St. Lambert, Quebec ---- March 22, 2013 ---– The St. Lawrence Seaway Management Corporation (SLSMC) announced today the opening of the Seaway’s 55th navigation season with the transit of Canada Steamship Lines’ newly built Baie St. Paul through the St. Lambert Lock. Marking the first of a series of new vessels being constructed specifically for use in the St. Lawrence Seaway, the Baie St. Paul ushers in a new era in domestic shipping.
“Canada Steamship Lines (CSL) ranks prominently among a number of Canadian shipowners who are committing hundreds of millions of dollars to build new vessels, testifying to the confidence these firms have in the future of the Great Lakes-Seaway System,” said Terence Bowles, President and CEO of the SLSMC. “The new vessels coming into service will bolster marine transportation’s competitive edge as the most energy efficient means of moving cargo.”
“The Baie St. Paul is the first of CSL’s Trillium Class of vessels, which sets new standards in operational and energy efficiency, reliability and environmental protection,” said CSL’s President Louis Martel. “The Baie St. Paul is 15% more fuel efficient than CSL's previous class of ships – vessels that were already among the most efficient in the Lakes – and will save approximately 750 tonnes of fuel per year, amounting to a yearly carbon emission reduction of 2,400 tonnes.”
Companies seeking to bolster their supply chain’s sustainability are taking note that ships have a very small carbon footprint. The SLSMC’s Bowles said: “A peer-reviewed study, released in February of 2013, confirms that marine generates the least greenhouse gas (GHG) emissions of any transportation mode. The new vessels can move a tonne of cargo very efficiently, and when compared to the state-of-the-art equipment in alternate modes, generate 38% less GHG emissions than rail and 88% less GHG emissions than trucks.”
In terms of the outlook for cargo volume on the St. Lawrence Seaway in 2013, the SLSMC’s Bowles noted that he continues to be upbeat. “Seaway tonnage is forecast to exceed a total of 40 million tonnes for the year,” said Bowles.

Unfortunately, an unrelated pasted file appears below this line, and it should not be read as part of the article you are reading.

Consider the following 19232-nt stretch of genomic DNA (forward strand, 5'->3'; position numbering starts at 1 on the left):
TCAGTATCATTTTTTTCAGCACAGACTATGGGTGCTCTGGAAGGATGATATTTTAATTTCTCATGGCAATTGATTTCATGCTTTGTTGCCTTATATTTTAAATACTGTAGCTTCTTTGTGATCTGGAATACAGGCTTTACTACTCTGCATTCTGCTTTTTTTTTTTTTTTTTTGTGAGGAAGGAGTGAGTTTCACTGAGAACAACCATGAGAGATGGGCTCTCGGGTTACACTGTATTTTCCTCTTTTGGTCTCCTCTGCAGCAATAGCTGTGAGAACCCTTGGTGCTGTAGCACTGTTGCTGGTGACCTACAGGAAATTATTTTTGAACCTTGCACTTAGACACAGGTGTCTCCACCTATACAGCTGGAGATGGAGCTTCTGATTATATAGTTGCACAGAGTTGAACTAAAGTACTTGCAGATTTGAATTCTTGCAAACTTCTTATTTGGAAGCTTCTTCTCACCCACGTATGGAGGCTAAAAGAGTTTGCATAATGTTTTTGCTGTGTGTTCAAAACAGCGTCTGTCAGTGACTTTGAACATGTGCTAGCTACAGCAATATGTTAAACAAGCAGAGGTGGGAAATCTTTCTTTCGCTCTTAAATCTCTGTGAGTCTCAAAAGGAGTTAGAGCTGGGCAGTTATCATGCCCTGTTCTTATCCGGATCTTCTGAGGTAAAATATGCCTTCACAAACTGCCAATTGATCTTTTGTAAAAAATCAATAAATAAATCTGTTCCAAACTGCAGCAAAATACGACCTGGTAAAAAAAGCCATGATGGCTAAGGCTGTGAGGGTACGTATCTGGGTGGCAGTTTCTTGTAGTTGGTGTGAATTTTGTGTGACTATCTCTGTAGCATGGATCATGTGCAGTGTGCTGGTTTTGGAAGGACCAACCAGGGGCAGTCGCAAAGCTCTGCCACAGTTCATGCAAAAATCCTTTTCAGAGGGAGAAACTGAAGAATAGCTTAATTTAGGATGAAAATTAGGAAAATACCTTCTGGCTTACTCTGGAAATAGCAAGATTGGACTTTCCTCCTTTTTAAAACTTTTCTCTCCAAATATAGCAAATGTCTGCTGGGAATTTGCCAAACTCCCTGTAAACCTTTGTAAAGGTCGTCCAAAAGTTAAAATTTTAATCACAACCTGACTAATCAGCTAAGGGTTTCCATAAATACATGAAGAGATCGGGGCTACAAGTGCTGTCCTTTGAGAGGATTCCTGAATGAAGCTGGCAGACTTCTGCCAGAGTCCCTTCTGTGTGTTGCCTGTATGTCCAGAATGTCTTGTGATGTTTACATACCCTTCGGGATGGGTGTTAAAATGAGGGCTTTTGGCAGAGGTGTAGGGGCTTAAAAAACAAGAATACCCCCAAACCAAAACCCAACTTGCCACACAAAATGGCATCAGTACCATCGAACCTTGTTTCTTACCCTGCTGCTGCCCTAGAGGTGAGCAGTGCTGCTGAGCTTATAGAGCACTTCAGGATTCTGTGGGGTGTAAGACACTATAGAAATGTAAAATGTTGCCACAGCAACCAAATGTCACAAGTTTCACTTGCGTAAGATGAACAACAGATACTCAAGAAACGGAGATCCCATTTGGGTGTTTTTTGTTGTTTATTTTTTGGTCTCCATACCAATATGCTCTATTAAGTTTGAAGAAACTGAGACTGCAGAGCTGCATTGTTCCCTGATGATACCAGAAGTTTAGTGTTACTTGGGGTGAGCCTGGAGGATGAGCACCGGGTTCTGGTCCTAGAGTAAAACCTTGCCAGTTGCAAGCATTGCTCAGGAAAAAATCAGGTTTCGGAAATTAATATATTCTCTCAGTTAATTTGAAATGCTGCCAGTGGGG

Craig Middlebrook, Acting Administrator of the U.S. Saint Lawrence Seaway Development Corporation, stated: “The resurgence of manufacturing in North America is fueling demand for both traditional and new Seaway cargoes, having positive implications for Great Lakes shipping. Just as the private sector is investing in new vessels and new engines, public sector investments in lock rehabilitation, port infrastructure, and new navigation technologies are laying the foundation for sustained future growth.”
Over 227,000 jobs and $35 billion in economic activity are supported by the movement of goods within the Great Lakes-Seaway System. For more information on the St. Lawrence Seaway, including the findings of the recently published environmental study comparing transportation modes, please consult the www.greatlakes-seaway.com website.
Baie St. Paul
The Baie St. Paul is Canada Steamship Lines’ first new Trillium Class Laker and the first newbuild self-unloading Laker to be introduced into the Great Lakes/St. Lawrence Seaway since 1985. On her first trip of 2013, the ship is sailing to Superior, Wisconsin to pick up iron ore pellets destined for Quebec City. The vessel features the latest engine technology and hull design to increase fuel efficiency and decrease air emissions; double hulls to prevent spills in the event of an accident and state-of-the-art cargo handling systems to minimize dust and cargo residue.
The Baie St. Paul is 15% more fuel efficient than CSL's previous class of ships, and will save approximately 750 tonnes of fuel per year – amounting to yearly carbon emissions reductions of 2,400 tonnes. She received the International Bulk Journal’s 2012 Bulk Ship of the Year Award and was selected by the Royal Institution of Naval Architects as a Significant Ship of 2012.
Length: 225.5 metres (longer than two football fields)
Height: 14.75 metres (Higher than three-story office building)
Deadweight: 30,034 metric tonnes at maximum Seaway draught
34,490 metric tonnes at Scantling draught
Built: Chengxi Shipyard in Jiangyin, China
Delivered: December 2012
Crew: 15-18 Canadian crew members
Captain: James (Jim) Leaney, Commodore